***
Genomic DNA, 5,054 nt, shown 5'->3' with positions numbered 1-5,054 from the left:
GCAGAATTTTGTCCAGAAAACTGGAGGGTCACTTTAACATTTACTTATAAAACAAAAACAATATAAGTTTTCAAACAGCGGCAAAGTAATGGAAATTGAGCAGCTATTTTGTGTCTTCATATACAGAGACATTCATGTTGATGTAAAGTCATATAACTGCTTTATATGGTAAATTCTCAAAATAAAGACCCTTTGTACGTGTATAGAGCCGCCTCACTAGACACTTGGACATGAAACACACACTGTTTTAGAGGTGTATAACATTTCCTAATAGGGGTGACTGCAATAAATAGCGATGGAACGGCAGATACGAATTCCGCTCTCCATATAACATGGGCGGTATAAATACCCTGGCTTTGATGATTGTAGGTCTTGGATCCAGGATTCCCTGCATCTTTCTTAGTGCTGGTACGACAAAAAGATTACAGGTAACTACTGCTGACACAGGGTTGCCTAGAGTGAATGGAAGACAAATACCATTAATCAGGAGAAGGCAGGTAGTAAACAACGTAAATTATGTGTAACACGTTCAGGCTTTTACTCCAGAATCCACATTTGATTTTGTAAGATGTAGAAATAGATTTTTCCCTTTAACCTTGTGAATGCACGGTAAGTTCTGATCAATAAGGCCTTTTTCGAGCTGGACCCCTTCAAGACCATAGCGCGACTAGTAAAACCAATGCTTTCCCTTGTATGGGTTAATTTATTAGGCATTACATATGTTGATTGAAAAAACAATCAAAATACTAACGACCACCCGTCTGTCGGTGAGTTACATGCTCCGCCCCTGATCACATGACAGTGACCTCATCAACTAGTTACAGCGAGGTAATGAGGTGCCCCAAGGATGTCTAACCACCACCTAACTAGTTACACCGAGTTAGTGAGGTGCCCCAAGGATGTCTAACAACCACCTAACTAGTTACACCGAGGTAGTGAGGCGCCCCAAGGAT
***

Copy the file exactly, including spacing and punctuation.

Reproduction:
Genomic DNA, 5,054 nt, shown 5'->3' with positions numbered 1-5,054 from the left:
GCAGAATTTTGTCCAGAAAACTGGAGGGTCACTTTAACATTTACTTATAAAACAAAAACAATATAAGTTTTCAAACAGCGGCAAAGTAATGGAAATTGAGCAGCTATTTTGTGTCTTCATATACAGAGACATTCATGTTGATGTAAAGTCATATAACTGCTTTATATGGTAAATTCTCAAAATAAAGACCCTTTGTACGTGTATAGAGCCGCCTCACTAGACACTTGGACATGAAACACACACTGTTTTAGAGGTGTATAACATTTCCTAATAGGGGTGACTGCAATAAATAGCGATGGAACGGCAGATACGAATTCCGCTCTCCATATAACATGGGCGGTATAAATACCCTGGCTTTGATGATTGTAGGTCTTGGATCCAGGATTCCCTGCATCTTTCTTAGTGCTGGTACGACAAAAAGATTACAGGTAACTACTGCTGACACAGGGTTGCCTAGAGTGAATGGAAGACAAATACCATTAATCAGGAGAAGGCAGGTAGTAAACAACGTAAATTATGTGTAACACGTTCAGGCTTTTACTCCAGAATCCACATTTGATTTTGTAAGATGTAGAAATAGATTTTTCCCTTTAACCTTGTGAATGCACGGTAAGTTCTGATCAATAAGGCCTTTTTCGAGCTGGACCCCTTCAAGACCATAGCGCGACTAGTAAAACCAATGCTTTCCCTTGTATGGGTTAATTTATTAGGCATTACATATGTTGATTGAAAAAACAATCAAAATACTAACGACCACCCGTCTGTCGGTGAGTTACATGCTCCGCCCCTGATCACATGACAGTGACCTCATCAACTAGTTACAGCGAGGTAATGAGGTGCCCCAAGGATGTCTAACCACCACCTAACTAGTTACACCGAGTTAGTGAGGTGCCCCAAGGATGTCTAACAACCACCTAACTAGTTACACCGAGGTAGTGAGGCGCCCCAAGGAT